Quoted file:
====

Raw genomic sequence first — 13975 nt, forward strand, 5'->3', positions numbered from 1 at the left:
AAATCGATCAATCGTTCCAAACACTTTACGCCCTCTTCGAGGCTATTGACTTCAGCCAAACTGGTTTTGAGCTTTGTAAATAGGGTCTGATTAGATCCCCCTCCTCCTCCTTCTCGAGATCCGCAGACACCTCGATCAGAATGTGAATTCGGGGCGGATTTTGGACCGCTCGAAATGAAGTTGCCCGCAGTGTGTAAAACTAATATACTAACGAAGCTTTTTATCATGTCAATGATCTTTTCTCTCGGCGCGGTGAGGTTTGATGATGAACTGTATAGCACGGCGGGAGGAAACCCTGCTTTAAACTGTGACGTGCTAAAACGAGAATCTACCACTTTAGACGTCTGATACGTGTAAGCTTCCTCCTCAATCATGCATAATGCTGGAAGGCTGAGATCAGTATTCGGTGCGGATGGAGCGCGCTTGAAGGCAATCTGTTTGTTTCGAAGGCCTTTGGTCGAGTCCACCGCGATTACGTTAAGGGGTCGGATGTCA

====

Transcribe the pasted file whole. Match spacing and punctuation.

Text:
Raw genomic sequence first — 13975 nt, forward strand, 5'->3', positions numbered from 1 at the left:
AAATCGATCAATCGTTCCAAACACTTTACGCCCTCTTCGAGGCTATTGACTTCAGCCAAACTGGTTTTGAGCTTTGTAAATAGGGTCTGATTAGATCCCCCTCCTCCTCCTTCTCGAGATCCGCAGACACCTCGATCAGAATGTGAATTCGGGGCGGATTTTGGACCGCTCGAAATGAAGTTGCCCGCAGTGTGTAAAACTAATATACTAACGAAGCTTTTTATCATGTCAATGATCTTTTCTCTCGGCGCGGTGAGGTTTGATGATGAACTGTATAGCACGGCGGGAGGAAACCCTGCTTTAAACTGTGACGTGCTAAAACGAGAATCTACCACTTTAGACGTCTGATACGTGTAAGCTTCCTCCTCAATCATGCATAATGCTGGAAGGCTGAGATCAGTATTCGGTGCGGATGGAGCGCGCTTGAAGGCAATCTGTTTGTTTCGAAGGCCTTTGGTCGAGTCCACCGCGATTACGTTAAGGGGTCGGATGTCA